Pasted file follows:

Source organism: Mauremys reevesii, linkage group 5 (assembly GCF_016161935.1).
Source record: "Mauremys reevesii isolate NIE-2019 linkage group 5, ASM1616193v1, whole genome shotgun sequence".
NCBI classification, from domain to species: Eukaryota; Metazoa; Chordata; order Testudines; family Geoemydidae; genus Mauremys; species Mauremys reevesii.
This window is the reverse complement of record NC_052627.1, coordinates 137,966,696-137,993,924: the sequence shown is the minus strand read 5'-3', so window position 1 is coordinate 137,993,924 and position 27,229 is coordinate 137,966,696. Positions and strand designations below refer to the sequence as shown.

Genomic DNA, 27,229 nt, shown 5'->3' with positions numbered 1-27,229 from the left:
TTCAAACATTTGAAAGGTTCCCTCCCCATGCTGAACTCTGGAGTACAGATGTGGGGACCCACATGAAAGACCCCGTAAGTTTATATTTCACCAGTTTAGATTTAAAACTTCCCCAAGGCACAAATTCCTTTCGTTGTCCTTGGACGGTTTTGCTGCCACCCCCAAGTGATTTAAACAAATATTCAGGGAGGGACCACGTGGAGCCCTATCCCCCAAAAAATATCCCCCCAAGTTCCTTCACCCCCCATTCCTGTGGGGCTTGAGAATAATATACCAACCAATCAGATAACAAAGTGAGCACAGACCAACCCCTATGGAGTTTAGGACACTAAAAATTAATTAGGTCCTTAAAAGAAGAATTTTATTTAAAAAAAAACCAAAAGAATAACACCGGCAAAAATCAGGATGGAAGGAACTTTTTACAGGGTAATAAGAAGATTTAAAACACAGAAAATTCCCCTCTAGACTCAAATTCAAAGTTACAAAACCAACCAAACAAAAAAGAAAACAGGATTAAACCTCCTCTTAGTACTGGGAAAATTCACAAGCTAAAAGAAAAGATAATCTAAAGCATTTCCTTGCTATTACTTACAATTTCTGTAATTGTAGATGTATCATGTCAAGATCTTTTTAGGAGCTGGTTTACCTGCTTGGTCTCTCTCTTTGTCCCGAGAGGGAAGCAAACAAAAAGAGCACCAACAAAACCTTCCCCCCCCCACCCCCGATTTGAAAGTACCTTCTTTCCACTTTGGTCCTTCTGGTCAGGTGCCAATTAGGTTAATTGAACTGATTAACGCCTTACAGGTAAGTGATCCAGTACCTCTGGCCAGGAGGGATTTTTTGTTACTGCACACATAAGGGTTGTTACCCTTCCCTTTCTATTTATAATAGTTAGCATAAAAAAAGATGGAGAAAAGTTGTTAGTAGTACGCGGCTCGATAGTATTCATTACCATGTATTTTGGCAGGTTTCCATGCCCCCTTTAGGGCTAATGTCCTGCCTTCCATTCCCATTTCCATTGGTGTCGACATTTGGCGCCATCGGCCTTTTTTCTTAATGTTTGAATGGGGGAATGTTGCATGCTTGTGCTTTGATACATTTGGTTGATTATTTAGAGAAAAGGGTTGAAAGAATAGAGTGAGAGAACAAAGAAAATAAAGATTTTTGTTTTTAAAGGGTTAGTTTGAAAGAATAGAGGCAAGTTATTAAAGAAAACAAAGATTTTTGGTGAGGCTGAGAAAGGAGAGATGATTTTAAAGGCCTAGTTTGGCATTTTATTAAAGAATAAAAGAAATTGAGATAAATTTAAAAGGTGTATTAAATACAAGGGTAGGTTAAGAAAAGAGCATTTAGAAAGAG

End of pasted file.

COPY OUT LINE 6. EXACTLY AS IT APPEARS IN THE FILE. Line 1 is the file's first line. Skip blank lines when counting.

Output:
TTCAAACATTTGAAAGGTTCCCTCCCCATGCTGAACTCTGGAGTACAGATGTGGGGACCCACATGAAAGACCCCGTAAGTTTATATTTCACCAGTTTAGATTTAAAACTTCCCCAAGGCACAAATTCCTTTCGTTGTCCTTGGACGGTTTTGCTGCCACCCCCAAGTGATTTAAACAAATATTCAGGGAGGGACCACGTGGAGCCCTATCCCCCAAAAAATATCCCCCCAAGTTCCTTCACCCCCCATTCCTGTGGGGCTTGAGAATAATATACCAACCAATCAGATAACAAAGTGAGCACAGACCAACCCCTATGGAGTTTAGGACACTAAAAATTAATTAGGTCCTTAAAAGAAGAATTTTATTTAAAAAAAAACCAAAAGAATAACACCGGCAAAAATCAGGATGGAAGGAACTTTTTACAGGGTAATAAGAAGATTTAAAACACAGAAAATTCCCCTCTAGACTCAAATTCAAAGTTACAAAACCAACCAAACAAAAAAGAAAACAGGATTAAACCTCCTCTTAGTACTGGGAAAATTCACAAGCTAAAAGAAAAGATAATCTAAAGCATTTCCTTGCTATTACTTACAATTTCTGTAATTGTAGATGTATCATGTCAAGATCTTTTTAGGAGCTGGTTTACCTGCTTGGTCTCTCTCTTTGTCCCGAGAGGGAAGCAAACAAAAAGAGCACCAACAAAACCTTCCCCCCCCCACCCCCGATTTGAAAGTACCTTCTTTCCACTTTGGTCCTTCTGGTCAGGTGCCAATTAGGTTAATTGAACTGATTAACGCCTTACAGGTAAGTGATCCAGTACCTCTGGCCAGGAGGGATTTTTTGTTACTGCACACATAAGGGTTGTTACCCTTCCCTTTCTATTTATAATAGTTAGCATAAAAAAAGATGGAGAAAAGTTGTTAGTAGTACGCGGCTCGATAGTATTCATTACCATGTATTTTGGCAGGTTTCCATGCCCCCTTTAGGGCTAATGTCCTGCCTTCCATTCCCATTTCCATTGGTGTCGACATTTGGCGCCATCGGCCTTTTTTCTTAATGTTTGAATGGGGGAATGTTGCATGCTTGTGCTTTGATACATTTGGTTGATTATTTAGAGAAAAGGGTTGAAAGAATAGAGTGAGAGAACAAAGAAAATAAAGATTTTTGTTTTTAAAGGGTTAGTTTGAAAGAATAGAGGCAAGTTATTAAAGAAAACAAAGATTTTTGGTGAGGCTGAGAAAGGAGAGATGATTTTAAAGGCCTAGTTTGGCATTTTATTAAAGAATAAAAGAAATTGAGATAAATTTAAAAGGTGTATTAAATACAAGGGTAGGTTAAGAAAAGAGCATTTAGAAAGAG